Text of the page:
July 9, 2010
Law and Leadership Starts Its Third Year
A statewide program that seeks to improve diversity in the legal profession welcomed more than 300 students this summer.
The Law and Leadership Institute identifies promising youth from urban neighborhoods and grooms them to be future leaders in the legal profession by offering them a chance to study law during the summer at an Ohio law school. Students entering the 9th, 10th and 11th grades began their studies on July 6 in six cities: Akron, Cincinnati, Cleveland, Columbus, Dayton and Toledo.
“The whole idea behind this program is to enhance students’ critical thinking, writing and research skills, their analytic ability and to expose students to a professional work environment,” said Carl D. Smallwood, president of the Law and Leadership Institute, LLC. “Many of these students come from underserved communities and from families less aware of the steps necessary to prepare for college admission.”
He said the program is much more than simply “job shadowing,” in that ninth-grade summer students are in class for five weeks concluding with a mock trial; 10th-grade students sit for three weeks of classroom instruction and conclude with a one-week internship at a law firm or corporation; and 11th-grade students take ACT/SAT preparation courses to boost their college readiness, go on campus visits, and are paired with lawyer mentors on a research and writing assignment.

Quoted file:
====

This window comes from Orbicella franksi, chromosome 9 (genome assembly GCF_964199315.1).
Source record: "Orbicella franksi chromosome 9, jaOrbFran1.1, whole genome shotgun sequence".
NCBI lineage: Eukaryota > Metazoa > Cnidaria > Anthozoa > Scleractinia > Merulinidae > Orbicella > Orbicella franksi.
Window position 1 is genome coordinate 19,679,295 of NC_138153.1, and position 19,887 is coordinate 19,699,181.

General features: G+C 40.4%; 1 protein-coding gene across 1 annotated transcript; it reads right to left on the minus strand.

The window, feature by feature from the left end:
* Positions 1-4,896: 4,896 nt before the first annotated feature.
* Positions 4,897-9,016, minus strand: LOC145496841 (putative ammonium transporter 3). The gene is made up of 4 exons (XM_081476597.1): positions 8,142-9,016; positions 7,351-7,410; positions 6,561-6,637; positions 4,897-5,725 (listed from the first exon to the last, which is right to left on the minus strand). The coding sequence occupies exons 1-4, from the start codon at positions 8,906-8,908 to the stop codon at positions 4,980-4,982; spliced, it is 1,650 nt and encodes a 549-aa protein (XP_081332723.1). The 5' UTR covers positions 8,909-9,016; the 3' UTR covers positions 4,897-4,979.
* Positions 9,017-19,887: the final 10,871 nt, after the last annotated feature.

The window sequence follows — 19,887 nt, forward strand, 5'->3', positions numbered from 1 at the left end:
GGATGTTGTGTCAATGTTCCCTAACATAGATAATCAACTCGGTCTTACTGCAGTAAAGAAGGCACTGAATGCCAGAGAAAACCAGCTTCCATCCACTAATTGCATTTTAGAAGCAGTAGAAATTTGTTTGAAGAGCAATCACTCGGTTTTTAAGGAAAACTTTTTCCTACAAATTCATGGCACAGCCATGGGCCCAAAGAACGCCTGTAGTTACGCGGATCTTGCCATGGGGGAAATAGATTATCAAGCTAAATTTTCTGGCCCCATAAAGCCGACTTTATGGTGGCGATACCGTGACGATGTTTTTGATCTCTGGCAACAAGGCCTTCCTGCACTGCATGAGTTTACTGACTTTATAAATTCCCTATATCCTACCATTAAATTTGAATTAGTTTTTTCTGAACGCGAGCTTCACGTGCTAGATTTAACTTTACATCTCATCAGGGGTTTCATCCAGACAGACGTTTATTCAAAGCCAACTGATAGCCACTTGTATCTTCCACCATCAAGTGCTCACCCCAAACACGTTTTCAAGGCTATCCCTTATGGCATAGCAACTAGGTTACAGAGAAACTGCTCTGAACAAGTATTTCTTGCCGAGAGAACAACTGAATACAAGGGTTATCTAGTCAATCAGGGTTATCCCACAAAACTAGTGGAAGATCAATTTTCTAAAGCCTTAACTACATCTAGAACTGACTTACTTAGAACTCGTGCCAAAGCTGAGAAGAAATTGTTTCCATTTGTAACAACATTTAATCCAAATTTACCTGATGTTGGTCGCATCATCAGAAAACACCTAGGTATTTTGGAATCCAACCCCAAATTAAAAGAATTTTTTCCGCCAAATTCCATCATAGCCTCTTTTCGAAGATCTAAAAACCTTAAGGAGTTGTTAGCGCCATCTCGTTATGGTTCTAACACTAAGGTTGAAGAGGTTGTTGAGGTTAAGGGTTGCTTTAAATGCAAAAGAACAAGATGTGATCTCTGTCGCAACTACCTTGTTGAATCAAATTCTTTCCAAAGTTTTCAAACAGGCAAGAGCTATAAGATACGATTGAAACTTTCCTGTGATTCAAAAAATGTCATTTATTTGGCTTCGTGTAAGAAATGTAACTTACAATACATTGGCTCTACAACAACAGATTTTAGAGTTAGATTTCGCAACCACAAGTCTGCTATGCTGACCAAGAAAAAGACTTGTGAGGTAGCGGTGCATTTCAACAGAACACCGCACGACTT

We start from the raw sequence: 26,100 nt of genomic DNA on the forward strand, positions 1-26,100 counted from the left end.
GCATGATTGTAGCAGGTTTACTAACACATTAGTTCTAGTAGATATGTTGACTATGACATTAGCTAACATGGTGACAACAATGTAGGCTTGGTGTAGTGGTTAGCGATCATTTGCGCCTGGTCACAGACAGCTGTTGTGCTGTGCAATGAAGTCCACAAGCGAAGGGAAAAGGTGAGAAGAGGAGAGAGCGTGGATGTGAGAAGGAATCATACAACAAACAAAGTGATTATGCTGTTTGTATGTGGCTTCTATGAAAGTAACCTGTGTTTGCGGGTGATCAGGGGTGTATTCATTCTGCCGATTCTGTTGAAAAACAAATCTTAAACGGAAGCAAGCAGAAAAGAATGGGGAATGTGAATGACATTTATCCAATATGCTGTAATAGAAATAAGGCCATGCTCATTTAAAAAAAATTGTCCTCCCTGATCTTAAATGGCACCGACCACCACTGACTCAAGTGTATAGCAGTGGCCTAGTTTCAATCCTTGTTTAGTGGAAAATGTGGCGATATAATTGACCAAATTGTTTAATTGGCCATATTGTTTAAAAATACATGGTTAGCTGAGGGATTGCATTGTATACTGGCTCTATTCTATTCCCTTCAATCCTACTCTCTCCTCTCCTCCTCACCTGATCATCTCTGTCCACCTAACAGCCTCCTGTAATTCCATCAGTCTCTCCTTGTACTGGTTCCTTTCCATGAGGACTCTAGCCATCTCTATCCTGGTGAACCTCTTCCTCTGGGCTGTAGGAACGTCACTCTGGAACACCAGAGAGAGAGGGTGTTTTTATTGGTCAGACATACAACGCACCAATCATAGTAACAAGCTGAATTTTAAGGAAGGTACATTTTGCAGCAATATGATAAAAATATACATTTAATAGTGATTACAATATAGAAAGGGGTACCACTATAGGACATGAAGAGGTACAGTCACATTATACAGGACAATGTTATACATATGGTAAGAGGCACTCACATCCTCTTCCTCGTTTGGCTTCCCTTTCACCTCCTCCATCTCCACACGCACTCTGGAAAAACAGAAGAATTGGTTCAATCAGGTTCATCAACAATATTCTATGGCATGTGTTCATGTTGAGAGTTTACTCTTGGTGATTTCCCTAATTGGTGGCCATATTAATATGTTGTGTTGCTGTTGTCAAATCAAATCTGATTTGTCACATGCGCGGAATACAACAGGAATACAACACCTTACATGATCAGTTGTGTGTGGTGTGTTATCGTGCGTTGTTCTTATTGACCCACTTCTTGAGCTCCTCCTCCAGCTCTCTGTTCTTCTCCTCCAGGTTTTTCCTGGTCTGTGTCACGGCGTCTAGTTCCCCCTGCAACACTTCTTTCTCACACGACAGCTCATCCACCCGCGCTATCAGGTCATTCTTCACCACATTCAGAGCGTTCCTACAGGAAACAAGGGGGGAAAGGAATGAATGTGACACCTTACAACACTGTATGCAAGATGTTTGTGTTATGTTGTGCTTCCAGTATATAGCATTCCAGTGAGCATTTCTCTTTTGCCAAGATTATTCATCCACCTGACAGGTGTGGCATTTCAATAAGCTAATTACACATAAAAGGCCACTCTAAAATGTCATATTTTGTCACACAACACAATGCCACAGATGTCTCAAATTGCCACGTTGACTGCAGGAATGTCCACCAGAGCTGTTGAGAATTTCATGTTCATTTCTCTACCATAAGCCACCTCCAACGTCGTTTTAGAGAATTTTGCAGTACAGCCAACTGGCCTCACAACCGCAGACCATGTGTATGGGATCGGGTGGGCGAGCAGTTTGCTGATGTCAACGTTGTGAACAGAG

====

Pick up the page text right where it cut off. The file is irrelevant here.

He noted that the program stays with the participating students as they move through high school and next year will grow again to include all four high school grades.
The institute began in 2008 in Cleveland and Columbus and expanded to the four additional cities last year. The original sites will house all three grades this summer and involve two law schools in each city while the four expansion cities will have two grades at each city’s law school.
Partners for the 2010 institute include the Supreme Court of Ohio, the Ohio Center for Law Related Education, the Ohio State Bar Association, Ohio’s metropolitan bar associations, city school districts, and Ohio’s nine law schools.